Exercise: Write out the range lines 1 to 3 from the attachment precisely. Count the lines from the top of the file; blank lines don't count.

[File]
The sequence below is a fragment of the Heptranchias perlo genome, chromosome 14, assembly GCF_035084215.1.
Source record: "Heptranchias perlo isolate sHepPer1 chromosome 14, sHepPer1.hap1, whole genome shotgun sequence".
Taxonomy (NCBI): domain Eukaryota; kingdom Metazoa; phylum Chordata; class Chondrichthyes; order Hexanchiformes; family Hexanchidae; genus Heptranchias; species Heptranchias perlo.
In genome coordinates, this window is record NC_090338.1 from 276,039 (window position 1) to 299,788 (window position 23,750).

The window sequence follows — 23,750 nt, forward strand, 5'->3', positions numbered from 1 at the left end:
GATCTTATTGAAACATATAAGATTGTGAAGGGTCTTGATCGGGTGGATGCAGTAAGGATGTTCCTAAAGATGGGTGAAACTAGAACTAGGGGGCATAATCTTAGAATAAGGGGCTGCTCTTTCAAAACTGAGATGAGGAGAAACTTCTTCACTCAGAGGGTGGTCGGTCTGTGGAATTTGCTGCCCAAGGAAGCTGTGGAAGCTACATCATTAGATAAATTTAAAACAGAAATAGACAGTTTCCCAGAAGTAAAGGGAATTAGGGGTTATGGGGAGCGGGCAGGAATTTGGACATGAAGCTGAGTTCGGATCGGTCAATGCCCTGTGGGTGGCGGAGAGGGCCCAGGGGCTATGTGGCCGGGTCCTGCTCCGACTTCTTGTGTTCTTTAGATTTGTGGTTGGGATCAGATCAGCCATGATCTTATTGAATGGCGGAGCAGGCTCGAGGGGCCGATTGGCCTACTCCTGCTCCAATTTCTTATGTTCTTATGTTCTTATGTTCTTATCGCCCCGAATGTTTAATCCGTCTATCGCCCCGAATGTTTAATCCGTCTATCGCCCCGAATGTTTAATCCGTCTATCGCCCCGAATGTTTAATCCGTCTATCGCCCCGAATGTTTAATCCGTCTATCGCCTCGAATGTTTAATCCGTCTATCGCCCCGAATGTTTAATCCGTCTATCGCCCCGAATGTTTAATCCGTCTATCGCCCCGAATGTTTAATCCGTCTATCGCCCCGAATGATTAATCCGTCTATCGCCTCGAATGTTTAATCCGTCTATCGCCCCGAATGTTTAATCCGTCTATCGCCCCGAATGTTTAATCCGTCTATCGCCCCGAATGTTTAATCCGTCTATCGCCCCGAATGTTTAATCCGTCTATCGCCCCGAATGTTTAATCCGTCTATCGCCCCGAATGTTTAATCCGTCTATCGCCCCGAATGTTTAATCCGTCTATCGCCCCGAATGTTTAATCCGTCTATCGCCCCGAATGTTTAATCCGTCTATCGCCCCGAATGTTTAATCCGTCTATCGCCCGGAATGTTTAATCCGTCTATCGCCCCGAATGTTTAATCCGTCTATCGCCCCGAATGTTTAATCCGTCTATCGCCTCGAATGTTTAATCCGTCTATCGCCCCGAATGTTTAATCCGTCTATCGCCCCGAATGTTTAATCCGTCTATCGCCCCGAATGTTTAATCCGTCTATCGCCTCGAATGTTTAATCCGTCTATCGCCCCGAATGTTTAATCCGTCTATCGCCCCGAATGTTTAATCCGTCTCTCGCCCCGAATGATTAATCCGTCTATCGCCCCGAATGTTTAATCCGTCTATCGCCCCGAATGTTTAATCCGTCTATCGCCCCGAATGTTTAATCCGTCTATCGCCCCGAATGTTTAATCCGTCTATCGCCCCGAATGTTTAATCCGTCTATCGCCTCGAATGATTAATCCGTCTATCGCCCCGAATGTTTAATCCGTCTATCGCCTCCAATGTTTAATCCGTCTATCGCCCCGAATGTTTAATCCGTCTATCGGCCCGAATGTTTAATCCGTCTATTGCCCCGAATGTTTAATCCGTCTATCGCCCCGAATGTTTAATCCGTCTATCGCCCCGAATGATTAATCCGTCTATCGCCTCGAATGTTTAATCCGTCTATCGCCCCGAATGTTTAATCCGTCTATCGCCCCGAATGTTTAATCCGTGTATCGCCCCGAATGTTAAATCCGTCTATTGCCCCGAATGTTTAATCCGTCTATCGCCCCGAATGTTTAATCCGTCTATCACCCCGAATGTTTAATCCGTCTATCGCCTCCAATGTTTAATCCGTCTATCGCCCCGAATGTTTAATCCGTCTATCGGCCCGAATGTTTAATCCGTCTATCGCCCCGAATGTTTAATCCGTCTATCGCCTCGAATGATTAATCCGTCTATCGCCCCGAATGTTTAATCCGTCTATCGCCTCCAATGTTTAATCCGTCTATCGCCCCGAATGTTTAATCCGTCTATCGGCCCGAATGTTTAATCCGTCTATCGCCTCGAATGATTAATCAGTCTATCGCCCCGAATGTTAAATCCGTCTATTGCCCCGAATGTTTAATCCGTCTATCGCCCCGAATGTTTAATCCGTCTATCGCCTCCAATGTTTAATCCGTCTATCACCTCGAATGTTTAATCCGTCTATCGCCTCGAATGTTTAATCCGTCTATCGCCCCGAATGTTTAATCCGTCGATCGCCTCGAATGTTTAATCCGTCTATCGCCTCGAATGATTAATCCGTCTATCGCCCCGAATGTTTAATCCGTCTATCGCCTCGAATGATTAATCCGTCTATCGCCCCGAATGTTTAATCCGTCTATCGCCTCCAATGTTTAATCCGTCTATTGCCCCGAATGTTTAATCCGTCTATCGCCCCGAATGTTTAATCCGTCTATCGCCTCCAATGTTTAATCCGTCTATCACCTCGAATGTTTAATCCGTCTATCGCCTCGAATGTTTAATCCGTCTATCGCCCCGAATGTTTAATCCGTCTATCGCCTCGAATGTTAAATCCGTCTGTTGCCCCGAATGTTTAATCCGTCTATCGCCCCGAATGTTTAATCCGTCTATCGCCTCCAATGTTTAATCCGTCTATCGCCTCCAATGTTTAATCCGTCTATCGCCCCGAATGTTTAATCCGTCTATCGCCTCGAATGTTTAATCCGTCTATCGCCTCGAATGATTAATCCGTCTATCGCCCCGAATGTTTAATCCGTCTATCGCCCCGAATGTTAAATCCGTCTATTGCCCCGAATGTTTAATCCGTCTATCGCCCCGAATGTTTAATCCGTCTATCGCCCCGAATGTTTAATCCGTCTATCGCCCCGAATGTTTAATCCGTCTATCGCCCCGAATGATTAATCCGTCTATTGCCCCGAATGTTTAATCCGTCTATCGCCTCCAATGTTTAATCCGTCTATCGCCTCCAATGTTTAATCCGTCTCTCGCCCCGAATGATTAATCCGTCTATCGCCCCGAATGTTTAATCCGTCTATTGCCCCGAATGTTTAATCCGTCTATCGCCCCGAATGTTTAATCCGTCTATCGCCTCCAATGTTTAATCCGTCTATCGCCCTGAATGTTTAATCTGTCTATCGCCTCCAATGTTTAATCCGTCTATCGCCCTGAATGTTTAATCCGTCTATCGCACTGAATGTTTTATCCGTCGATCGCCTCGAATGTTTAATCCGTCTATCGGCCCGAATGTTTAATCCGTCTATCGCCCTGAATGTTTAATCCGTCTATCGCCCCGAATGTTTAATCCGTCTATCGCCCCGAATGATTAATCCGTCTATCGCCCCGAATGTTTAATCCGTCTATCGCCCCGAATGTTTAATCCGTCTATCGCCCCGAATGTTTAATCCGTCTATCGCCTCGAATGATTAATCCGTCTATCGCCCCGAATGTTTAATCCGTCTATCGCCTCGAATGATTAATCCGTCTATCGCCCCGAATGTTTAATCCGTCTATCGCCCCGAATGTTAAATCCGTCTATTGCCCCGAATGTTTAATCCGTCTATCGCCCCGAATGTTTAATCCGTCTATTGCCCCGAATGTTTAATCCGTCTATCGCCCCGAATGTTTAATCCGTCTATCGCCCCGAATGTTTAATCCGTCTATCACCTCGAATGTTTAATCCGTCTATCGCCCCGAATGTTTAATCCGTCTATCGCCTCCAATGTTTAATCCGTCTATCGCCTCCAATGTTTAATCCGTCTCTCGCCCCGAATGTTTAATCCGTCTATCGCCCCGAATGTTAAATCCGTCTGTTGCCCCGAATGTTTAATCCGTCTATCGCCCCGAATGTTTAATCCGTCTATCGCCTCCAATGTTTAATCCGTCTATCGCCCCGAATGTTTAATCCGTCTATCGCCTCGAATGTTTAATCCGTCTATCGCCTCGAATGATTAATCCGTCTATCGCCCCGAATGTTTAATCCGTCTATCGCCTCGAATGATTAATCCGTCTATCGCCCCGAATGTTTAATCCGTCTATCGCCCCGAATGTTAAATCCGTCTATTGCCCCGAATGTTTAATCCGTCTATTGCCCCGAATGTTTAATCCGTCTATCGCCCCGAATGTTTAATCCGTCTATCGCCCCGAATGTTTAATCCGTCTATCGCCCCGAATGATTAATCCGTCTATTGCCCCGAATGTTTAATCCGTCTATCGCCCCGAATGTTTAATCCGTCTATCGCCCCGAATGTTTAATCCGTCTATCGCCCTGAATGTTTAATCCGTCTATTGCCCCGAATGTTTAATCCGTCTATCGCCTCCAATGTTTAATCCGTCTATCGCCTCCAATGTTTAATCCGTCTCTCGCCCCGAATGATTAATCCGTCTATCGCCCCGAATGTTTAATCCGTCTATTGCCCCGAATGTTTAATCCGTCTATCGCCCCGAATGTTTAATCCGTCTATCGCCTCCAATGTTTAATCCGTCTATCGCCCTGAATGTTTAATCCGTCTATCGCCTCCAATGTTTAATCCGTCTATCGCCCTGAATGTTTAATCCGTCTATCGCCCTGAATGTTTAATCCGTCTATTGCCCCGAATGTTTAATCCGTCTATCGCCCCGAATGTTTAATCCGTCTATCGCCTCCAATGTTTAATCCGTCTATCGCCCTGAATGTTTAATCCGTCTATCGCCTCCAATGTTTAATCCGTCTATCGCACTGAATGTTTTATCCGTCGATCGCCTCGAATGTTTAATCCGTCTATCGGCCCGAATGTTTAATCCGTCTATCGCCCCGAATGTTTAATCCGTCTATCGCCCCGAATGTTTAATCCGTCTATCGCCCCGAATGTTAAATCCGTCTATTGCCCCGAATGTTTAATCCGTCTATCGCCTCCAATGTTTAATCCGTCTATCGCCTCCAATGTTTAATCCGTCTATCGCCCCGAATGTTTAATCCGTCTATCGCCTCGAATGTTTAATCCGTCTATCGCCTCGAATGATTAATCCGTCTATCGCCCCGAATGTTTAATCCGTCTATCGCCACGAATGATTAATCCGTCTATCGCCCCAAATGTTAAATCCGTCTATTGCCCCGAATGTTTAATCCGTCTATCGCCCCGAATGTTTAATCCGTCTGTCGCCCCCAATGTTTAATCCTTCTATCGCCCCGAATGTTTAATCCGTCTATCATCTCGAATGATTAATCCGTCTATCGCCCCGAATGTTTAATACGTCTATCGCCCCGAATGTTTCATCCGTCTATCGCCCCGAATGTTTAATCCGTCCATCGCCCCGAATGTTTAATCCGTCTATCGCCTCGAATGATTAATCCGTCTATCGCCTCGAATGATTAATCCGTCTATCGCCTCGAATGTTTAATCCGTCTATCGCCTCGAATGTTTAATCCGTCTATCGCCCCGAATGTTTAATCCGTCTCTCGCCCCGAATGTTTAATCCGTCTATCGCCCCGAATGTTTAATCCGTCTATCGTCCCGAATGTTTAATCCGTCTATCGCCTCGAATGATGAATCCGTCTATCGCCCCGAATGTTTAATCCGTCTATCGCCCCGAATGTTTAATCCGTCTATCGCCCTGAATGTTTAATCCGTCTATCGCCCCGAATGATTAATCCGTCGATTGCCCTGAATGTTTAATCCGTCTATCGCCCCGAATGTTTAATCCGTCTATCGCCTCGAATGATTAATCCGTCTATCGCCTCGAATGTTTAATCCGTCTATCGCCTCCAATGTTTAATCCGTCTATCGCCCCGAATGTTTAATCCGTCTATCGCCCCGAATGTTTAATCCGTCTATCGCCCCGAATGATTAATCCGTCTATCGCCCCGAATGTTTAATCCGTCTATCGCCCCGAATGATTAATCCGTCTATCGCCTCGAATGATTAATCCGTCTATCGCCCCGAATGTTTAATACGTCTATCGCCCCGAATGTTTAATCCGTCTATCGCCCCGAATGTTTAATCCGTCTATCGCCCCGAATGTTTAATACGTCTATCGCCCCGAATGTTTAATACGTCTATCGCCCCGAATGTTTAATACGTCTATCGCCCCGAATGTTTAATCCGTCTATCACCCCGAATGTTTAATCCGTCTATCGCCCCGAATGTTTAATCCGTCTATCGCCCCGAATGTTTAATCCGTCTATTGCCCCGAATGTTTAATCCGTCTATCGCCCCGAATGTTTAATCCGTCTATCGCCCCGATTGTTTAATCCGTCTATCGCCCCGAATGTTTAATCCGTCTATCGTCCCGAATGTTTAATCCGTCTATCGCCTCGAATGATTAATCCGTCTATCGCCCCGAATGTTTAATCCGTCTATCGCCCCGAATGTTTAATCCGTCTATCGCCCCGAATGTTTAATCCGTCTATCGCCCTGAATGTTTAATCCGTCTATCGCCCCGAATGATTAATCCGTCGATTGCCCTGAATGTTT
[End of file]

The sequence below is a fragment of the Heptranchias perlo genome, chromosome 14, assembly GCF_035084215.1.
Source record: "Heptranchias perlo isolate sHepPer1 chromosome 14, sHepPer1.hap1, whole genome shotgun sequence".
Taxonomy (NCBI): domain Eukaryota; kingdom Metazoa; phylum Chordata; class Chondrichthyes; order Hexanchiformes; family Hexanchidae; genus Heptranchias; species Heptranchias perlo.